He had aggrandized the nation itself, which, satisfied with its acquisitions, felt little curiosity to inquire into the means; and in fact the subject, for two or three years before, would scarcely be listened to in Parliament. He had governed a vast empire for a series of years, and was of course enabled to profit by the weight, in all cases great, which authority bestows. He had not only amassed a competent fortune himself, but, what was of more consequence to his political interest, had enriched more men than any half dozen Prime Ministers of England put together. He had nécessarily many friends and a vast number of apologists, several in Parliament, others in different situations of influence, who, from the oblique mos rality with which all India questions were treated, scarcely considered as improprieties there, what in England they would have stigmatized as unquestionable crimes. In addition to all these, the evidence had to come from a vast distance; qualified by some who thought the blame ought rather to fall on the agents than on the principal; by some who hesitated to condemn proceedings which had been the source of their own gain; by some who shrunk from the odium of coming forward, or being considered as public accusers; all which circumstances were observed to operate powerfully in the subsequent evidence given upon the trial of the Governor General.

* During the trial a caricature was exhibited of Mr. Hastings trundling His Majesty in a wheelbarrow, with the label, “What a man buys he may

sell.” “ Well," said the King good-humouredly on seeing it, “I have been represented in many extraordinary situations, but in a wheelbarrow is really something new."

Against all these considerations, against the opinion of some of his own party, and in some degree against his own personal interests, Mr. Burke obstinately persevered, winning the nation over to his opinion before the end of the session, and what was of no less consequence, constraining the Minister, from marked hostility to the inquiry at first, to the observance of rigid impartiality. If he eventually failed in convicting the accused on account of legal technicalities, it is less matter for wonder; than that under so many obstacles, and in the teeth of so many powerful interests, he could carry the cause to a decision. But the sentence of the House of Lords was a matter of minor im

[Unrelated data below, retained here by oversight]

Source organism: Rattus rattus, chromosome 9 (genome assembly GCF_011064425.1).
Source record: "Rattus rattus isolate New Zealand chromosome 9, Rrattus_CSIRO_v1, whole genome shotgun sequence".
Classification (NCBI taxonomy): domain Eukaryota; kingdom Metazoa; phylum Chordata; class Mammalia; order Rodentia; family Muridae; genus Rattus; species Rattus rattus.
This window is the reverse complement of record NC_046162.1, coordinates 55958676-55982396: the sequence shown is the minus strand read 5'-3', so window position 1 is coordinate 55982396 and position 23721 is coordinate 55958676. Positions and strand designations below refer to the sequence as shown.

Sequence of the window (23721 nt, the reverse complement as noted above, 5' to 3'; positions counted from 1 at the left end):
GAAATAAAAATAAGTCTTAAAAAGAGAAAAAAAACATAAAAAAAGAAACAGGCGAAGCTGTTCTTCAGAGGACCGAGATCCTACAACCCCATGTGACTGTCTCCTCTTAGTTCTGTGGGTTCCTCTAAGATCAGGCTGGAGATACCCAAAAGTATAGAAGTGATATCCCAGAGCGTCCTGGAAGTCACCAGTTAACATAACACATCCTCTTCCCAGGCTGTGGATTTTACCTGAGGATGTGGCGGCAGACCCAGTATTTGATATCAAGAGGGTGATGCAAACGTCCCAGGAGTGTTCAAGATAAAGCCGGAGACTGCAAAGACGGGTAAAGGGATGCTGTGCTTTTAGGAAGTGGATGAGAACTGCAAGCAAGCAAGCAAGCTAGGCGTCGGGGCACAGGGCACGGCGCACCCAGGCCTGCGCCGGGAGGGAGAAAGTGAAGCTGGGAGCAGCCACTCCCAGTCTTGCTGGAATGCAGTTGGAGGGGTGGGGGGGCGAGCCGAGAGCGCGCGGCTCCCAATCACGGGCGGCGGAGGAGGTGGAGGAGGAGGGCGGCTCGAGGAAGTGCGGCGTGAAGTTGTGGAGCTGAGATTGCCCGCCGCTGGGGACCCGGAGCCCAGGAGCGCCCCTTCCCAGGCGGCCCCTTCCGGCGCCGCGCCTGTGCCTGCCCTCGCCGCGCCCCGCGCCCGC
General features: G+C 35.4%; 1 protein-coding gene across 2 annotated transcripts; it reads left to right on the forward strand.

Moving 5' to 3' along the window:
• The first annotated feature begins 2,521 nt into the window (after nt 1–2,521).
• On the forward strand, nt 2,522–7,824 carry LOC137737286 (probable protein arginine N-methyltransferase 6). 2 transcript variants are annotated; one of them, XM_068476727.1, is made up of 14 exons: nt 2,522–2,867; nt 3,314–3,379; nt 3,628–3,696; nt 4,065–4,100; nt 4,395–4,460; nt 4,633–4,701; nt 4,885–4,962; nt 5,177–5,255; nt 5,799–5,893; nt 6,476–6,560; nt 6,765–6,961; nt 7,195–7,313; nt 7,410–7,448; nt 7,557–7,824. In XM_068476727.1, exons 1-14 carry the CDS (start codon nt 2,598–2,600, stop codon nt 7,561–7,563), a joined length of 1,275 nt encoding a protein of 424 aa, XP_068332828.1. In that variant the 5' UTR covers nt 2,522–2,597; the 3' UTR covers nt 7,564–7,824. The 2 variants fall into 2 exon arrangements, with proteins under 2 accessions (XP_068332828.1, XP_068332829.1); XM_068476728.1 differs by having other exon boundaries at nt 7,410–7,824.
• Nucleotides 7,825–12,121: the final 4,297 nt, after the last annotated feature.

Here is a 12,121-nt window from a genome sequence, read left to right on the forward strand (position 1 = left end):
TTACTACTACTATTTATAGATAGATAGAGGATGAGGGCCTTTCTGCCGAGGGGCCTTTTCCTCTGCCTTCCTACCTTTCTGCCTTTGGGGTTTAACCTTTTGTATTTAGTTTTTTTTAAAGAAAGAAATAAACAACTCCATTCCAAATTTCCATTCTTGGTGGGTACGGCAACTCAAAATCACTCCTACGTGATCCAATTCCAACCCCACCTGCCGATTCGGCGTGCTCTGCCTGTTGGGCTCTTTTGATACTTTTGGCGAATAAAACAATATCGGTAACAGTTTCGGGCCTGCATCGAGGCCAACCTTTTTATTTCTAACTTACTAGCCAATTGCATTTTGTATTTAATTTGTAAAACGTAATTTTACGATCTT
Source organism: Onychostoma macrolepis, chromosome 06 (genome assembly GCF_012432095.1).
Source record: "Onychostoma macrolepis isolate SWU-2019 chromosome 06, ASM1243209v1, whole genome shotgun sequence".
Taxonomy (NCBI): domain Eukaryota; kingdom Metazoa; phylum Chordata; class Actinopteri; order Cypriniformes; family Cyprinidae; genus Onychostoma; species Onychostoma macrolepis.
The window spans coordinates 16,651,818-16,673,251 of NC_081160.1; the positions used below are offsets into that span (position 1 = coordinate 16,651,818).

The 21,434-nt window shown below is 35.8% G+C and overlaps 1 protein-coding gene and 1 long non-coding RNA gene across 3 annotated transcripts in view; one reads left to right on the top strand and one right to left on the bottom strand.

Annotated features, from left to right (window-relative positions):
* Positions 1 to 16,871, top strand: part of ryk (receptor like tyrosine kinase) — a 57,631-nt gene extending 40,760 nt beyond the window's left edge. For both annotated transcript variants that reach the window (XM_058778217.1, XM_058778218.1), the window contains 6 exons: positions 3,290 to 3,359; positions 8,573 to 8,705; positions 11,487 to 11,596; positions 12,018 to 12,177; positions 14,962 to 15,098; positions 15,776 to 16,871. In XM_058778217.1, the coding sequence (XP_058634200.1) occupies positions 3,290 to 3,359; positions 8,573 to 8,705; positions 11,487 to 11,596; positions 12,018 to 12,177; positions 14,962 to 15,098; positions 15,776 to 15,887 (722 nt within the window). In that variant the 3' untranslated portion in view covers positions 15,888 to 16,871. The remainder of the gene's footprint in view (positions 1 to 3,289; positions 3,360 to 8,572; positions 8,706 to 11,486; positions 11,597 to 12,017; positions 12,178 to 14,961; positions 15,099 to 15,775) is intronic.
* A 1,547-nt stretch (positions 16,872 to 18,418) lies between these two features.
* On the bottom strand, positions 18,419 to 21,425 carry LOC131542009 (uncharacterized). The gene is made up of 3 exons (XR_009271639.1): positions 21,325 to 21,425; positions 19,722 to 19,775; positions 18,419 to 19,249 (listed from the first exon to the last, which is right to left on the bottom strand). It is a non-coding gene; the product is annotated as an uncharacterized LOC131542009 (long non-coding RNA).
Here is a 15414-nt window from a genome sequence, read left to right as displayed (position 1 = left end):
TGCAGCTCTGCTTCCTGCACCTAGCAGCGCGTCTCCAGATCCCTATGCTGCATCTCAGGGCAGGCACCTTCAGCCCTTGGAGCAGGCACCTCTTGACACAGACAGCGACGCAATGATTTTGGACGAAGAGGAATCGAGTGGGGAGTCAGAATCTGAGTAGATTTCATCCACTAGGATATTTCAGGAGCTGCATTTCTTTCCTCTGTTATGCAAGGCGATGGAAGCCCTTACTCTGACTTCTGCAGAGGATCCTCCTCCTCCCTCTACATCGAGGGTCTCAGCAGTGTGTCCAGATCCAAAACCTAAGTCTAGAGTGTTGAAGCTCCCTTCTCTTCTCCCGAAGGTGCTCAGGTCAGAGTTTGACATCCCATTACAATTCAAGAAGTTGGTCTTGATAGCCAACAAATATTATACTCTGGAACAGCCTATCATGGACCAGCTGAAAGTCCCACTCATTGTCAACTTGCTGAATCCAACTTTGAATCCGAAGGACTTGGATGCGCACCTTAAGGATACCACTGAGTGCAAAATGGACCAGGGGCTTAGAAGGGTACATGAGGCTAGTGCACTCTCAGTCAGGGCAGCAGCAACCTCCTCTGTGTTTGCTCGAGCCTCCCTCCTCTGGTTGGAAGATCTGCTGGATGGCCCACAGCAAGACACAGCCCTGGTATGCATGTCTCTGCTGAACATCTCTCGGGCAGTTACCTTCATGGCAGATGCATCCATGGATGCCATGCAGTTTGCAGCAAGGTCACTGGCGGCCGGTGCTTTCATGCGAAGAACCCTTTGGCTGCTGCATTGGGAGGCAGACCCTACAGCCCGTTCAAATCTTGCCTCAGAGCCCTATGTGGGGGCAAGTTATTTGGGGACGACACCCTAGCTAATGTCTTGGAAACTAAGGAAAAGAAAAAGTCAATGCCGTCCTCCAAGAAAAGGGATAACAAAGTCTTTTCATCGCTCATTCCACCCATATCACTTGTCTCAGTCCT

portance in his opinion, for the moment the impeachment was voted by the Commons, he felt that the great end for which he undertook it-public justice, was answered, s,

To those who knew little of his character, the motive for this gratuitous labour remained a puzzle, or was solved by the silly idea unworthy of notice, that it arose from a slight shown by the Governor General to Mr. William Bourke." It is possible, remembering how the inquiry was approved by Mr. Fox, that some latent feeling existed of indirectly justifying the India bill, by exposing more fully to general indignation the enormities that measure was meant to correct. But the great and direct inducement, beyond all question, was a detestation of any thing like

oppression or injustice inherent in the man; not simply as a moral principle, but an ingrafted feeling; ardent, and perhaps too unrestrained for the imposing station he occupied in the country, but which had been shown in all the chief actions of his life, public and private ; in upholding against oppression the Commons of America at one time and the King, Nobility, and Clergy of France, at another; in resenting the tyranny attempted to be exercised over him by Mr. Hamilton in the early part of his life, and what he considered the harshness, reproach, and injury shown him by Mr. Fox, and others of the party, towards its decline; in whose breast,” as he subsequently said of himself,

no anger, durable or vehement, has ever been kindled but by what he considered as tyranny.'